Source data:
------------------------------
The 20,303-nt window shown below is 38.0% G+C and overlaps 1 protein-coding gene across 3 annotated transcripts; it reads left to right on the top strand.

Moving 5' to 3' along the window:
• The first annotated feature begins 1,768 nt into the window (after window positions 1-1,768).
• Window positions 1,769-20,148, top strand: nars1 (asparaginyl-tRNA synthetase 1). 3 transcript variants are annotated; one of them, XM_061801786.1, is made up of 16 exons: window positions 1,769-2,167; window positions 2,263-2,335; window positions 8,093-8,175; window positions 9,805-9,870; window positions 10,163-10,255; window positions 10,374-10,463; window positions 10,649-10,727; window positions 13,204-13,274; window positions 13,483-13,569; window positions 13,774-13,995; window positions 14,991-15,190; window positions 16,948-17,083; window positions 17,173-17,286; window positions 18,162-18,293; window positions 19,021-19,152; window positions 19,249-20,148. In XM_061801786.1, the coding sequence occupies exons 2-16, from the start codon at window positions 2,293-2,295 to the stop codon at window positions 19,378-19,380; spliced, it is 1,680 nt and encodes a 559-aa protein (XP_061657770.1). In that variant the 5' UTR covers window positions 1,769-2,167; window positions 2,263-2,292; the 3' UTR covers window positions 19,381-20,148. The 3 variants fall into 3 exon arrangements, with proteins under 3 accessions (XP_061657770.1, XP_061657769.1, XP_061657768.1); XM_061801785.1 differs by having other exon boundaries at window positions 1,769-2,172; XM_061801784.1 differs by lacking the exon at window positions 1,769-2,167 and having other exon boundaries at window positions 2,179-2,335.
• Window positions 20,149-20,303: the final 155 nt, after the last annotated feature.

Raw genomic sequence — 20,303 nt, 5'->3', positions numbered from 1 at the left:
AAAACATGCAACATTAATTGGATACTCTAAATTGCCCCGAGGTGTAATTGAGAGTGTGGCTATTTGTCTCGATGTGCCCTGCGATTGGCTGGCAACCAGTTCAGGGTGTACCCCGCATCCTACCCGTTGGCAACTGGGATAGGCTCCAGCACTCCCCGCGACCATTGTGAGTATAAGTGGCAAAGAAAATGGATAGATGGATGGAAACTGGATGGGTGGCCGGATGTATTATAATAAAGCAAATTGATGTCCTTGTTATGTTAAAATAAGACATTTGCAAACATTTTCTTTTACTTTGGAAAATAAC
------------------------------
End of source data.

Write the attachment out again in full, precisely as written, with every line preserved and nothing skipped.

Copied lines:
The 20,303-nt window shown below is 38.0% G+C and overlaps 1 protein-coding gene across 3 annotated transcripts; it reads left to right on the top strand.

Moving 5' to 3' along the window:
• The first annotated feature begins 1,768 nt into the window (after window positions 1-1,768).
• Window positions 1,769-20,148, top strand: nars1 (asparaginyl-tRNA synthetase 1). 3 transcript variants are annotated; one of them, XM_061801786.1, is made up of 16 exons: window positions 1,769-2,167; window positions 2,263-2,335; window positions 8,093-8,175; window positions 9,805-9,870; window positions 10,163-10,255; window positions 10,374-10,463; window positions 10,649-10,727; window positions 13,204-13,274; window positions 13,483-13,569; window positions 13,774-13,995; window positions 14,991-15,190; window positions 16,948-17,083; window positions 17,173-17,286; window positions 18,162-18,293; window positions 19,021-19,152; window positions 19,249-20,148. In XM_061801786.1, the coding sequence occupies exons 2-16, from the start codon at window positions 2,293-2,295 to the stop codon at window positions 19,378-19,380; spliced, it is 1,680 nt and encodes a 559-aa protein (XP_061657770.1). In that variant the 5' UTR covers window positions 1,769-2,167; window positions 2,263-2,292; the 3' UTR covers window positions 19,381-20,148. The 3 variants fall into 3 exon arrangements, with proteins under 3 accessions (XP_061657770.1, XP_061657769.1, XP_061657768.1); XM_061801785.1 differs by having other exon boundaries at window positions 1,769-2,172; XM_061801784.1 differs by lacking the exon at window positions 1,769-2,167 and having other exon boundaries at window positions 2,179-2,335.
• Window positions 20,149-20,303: the final 155 nt, after the last annotated feature.

Raw genomic sequence — 20,303 nt, 5'->3', positions numbered from 1 at the left:
AAAACATGCAACATTAATTGGATACTCTAAATTGCCCCGAGGTGTAATTGAGAGTGTGGCTATTTGTCTCGATGTGCCCTGCGATTGGCTGGCAACCAGTTCAGGGTGTACCCCGCATCCTACCCGTTGGCAACTGGGATAGGCTCCAGCACTCCCCGCGACCATTGTGAGTATAAGTGGCAAAGAAAATGGATAGATGGATGGAAACTGGATGGGTGGCCGGATGTATTATAATAAAGCAAATTGATGTCCTTGTTATGTTAAAATAAGACATTTGCAAACATTTTCTTTTACTTTGGAAAATAAC